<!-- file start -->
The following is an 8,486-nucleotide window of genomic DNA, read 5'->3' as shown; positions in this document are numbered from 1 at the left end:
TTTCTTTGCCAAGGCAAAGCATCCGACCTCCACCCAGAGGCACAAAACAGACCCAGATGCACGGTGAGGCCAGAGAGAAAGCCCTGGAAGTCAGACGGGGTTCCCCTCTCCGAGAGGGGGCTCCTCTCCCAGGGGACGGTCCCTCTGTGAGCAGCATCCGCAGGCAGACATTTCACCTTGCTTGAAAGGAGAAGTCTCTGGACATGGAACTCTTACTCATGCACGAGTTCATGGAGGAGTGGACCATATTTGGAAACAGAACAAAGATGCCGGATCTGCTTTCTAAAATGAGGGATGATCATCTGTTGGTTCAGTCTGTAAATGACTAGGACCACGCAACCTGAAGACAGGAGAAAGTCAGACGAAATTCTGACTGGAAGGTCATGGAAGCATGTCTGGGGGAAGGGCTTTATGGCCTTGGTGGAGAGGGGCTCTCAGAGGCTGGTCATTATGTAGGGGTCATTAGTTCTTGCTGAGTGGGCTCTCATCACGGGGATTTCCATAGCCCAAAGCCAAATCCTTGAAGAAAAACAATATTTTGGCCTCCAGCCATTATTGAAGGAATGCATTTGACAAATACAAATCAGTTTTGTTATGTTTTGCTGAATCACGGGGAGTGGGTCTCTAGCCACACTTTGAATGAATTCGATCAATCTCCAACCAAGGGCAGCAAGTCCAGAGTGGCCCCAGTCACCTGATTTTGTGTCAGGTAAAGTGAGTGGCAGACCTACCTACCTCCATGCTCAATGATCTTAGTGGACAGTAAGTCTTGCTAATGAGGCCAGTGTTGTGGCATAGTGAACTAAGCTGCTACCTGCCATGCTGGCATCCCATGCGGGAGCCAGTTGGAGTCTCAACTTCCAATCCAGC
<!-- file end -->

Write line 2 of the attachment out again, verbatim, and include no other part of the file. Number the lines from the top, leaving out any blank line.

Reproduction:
TTTCTTTGCCAAGGCAAAGCATCCGACCTCCACCCAGAGGCACAAAACAGACCCAGATGCACGGTGAGGCCAGAGAGAAAGCCCTGGAAGTCAGACGGGGTTCCCCTCTCCGAGAGGGGGCTCCTCTCCCAGGGGACGGTCCCTCTGTGAGCAGCATCCGCAGGCAGACATTTCACCTTGCTTGAAAGGAGAAGTCTCTGGACATGGAACTCTTACTCATGCACGAGTTCATGGAGGAGTGGACCATATTTGGAAACAGAACAAAGATGCCGGATCTGCTTTCTAAAATGAGGGATGATCATCTGTTGGTTCAGTCTGTAAATGACTAGGACCACGCAACCTGAAGACAGGAGAAAGTCAGACGAAATTCTGACTGGAAGGTCATGGAAGCATGTCTGGGGGAAGGGCTTTATGGCCTTGGTGGAGAGGGGCTCTCAGAGGCTGGTCATTATGTAGGGGTCATTAGTTCTTGCTGAGTGGGCTCTCATCACGGGGATTTCCATAGCCCAAAGCCAAATCCTTGAAGAAAAACAATATTTTGGCCTCCAGCCATTATTGAAGGAATGCATTTGACAAATACAAATCAGTTTTGTTATGTTTTGCTGAATCACGGGGAGTGGGTCTCTAGCCACACTTTGAATGAATTCGATCAATCTCCAACCAAGGGCAGCAAGTCCAGAGTGGCCCCAGTCACCTGATTTTGTGTCAGGTAAAGTGAGTGGCAGACCTACCTACCTCCATGCTCAATGATCTTAGTGGACAGTAAGTCTTGCTAATGAGGCCAGTGTTGTGGCATAGTGAACTAAGCTGCTACCTGCCATGCTGGCATCCCATGCGGGAGCCAGTTGGAGTCTCAACTTCCAATCCAGC